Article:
The Friday lunch keynote was given by long-time PPW member and supporter, Barb Nickless. She had lost her home in the Waldo Canyon Fire of 2012 along with many other people. This gave us the conference theme of “Writing from the Ashes,” and Barb’s emotion-packed speech was fantastic. Usually, during a keynote, you can hear small whispers or hushed conversations going on. Not this time. It was pin-drop quiet in there. Everyone was enraptured by her words, experiences, losses, and gains from the fire.

After lunch, I participated as “catcher” for our speed pitching sessions. This is where people come in with their prepared pitches and throw them at a catcher for 2 minutes. Then the catcher gives gives feedback and suggestions for 3 minutes. That’s a pitch every 5 minutes. I did this for two hours. At the end, I’ll admit that my ability to focus was stretched very thin. I don’t see how agents and editors can do this most of the day on Saturdays! My hat’s off to anyone that’s ever received pitches for most of a day and stayed focused through it. Bravo!

After speed pitching was over, I took a break and hung out in the lobby for a session. I just couldn’t crank up the energy needed to focus on a session. There were some great ones for that time slot, too! Ah well.

After the break came the staff/faculty mixer, where the people running the show get to mingle with the famous authors, editors and agents. This was a great time. I got to talk to so many different people and meet some great folks! It also helped me (I think) come pitch time on Saturday because the agent and editor I planned to pitch to were there, and I got to meet them before the pitch.

Then came dinner with David Liss as the keynote speaker. He put up a great speech, but he had some big shoes to fill from Barb’s speech earlier in the day. I still think he did a fantastic job as a keynote speaker and really inspired many people in the room to work harder and do more with their craft. Good stuff there.

The rest of the night was taken up with some time at the bar until it closed. Then some of us retired to “the party room” where I hung out primarily with the editor I’m going to be pitching the next day. We conversed about many topics, but few of them touched on books or publishing or work. That was nice. Quite honestly, it felt like I was hanging out with an old friend that I’d not seen in a few years. That’s a good feeling, ya know?

The night ended right around Midnight for me as I ran off to bed to get some sleep.


This is probably the longest and hardest day of the conference. Pure energy can get an attendee or staff member through the first bit. This is the day I have to draw from my internal reserves and focus on staying attentive to what’s going on around me. There’s also the added stress of having to pitch (twice in my case), but for some reason the stress of pitching this year was drastically lessened. I think this was because I’d met both of the people receiving my pitch in a casual, social environment first. I’m also pretty experienced in my pitch, so I’m all good there.

The day got off to a start with an 8AM PPW board of directors meeting that lasted right at an hour.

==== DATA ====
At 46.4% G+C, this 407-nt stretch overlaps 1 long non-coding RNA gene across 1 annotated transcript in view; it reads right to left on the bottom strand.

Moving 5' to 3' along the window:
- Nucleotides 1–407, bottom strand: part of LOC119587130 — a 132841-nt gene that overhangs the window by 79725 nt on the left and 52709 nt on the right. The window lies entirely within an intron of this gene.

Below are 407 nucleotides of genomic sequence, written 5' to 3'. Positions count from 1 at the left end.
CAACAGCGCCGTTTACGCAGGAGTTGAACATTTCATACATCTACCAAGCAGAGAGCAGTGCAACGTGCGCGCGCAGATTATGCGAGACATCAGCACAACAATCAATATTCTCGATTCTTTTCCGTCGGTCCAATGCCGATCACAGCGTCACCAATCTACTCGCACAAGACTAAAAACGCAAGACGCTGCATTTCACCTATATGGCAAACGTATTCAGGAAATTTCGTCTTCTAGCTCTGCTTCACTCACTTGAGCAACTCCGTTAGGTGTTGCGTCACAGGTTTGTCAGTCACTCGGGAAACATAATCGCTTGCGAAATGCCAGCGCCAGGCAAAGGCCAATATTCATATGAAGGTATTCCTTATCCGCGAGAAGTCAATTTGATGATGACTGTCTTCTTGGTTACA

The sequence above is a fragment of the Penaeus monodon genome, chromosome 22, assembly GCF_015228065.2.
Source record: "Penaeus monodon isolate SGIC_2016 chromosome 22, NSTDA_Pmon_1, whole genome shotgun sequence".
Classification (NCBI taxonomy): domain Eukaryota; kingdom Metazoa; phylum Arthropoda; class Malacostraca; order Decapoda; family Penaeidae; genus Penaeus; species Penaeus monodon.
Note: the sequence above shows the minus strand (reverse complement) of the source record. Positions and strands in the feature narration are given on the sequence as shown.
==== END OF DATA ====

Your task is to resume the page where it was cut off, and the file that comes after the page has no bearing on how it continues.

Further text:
Then I raced off to my first pitch of the day. It went great! The agent asked for the first full manuscript of the trilogy and synopses of all three books in the series. I ended the pitch session with a huge smile on my face. I mean, who wouldn’t smile after a great response like that? I hung out and chilled for a short while before running to my 10:20AM session with Cindi Madsen. This session was all about time management, how to make time for your writing and what to do with that time once you’ve got it. It went down incredibly well. I had a good time teaching folks and fielding the questions that popped up. I had a good time co-presenting with Cindi. I was told later by our moderator that we nailed it and everyone gave the session high marks. Yay!

Lunch rolled around with a speech by Barry Eisler. It was informative and an interesting viewpoint. However, it came out as being controversial. Twitter exploded with news of the speech, and several blog posts have arisen from the speech as well. I think Eisler pointed out some good stuff, but may have gone a wee bit too far with the words he used to describe the traditional publishing industry. He was by no means insulting or demeaning toward the traditional publishers, but he certainly did not paint them in a good light. To prevent this post from erupting into a storm of pro-Eisler vs. anti-Eisler sentiments, I’ll stop commenting here on the speech and move on.

After lunch, I moderated a session by Kathryn Eastburn on how to write sympathetic villains, antagonists, and other bad guys. She did a fantastic job of drawing from her real life experiences as a reporter and covering some of the most horrible crimes out there. She drove home the point that no matter how vile and reprehensible a person may appear on the surface, there is always something deep down that makes them human, makes them sympathetic, makes them someone to care about.

I took the next session “off” as I needed to mentally prepare for my upcoming presentation on computer security. I also had my second pitch of the day at 3:30PM. This was with the editor I’d hung out with the night before. Again, the pitch went great and was very casual because of the short-term, yet friendly, relationship we’d established the day before. In the end, he asked for my full manuscript. He told me that he’d only asked for one other full manuscript earlier in the day and might not ask for another, depending on how the day went. Wow. I practically danced out of the pitch room and to the green room to relax a bit before my presentation at 4:45PM.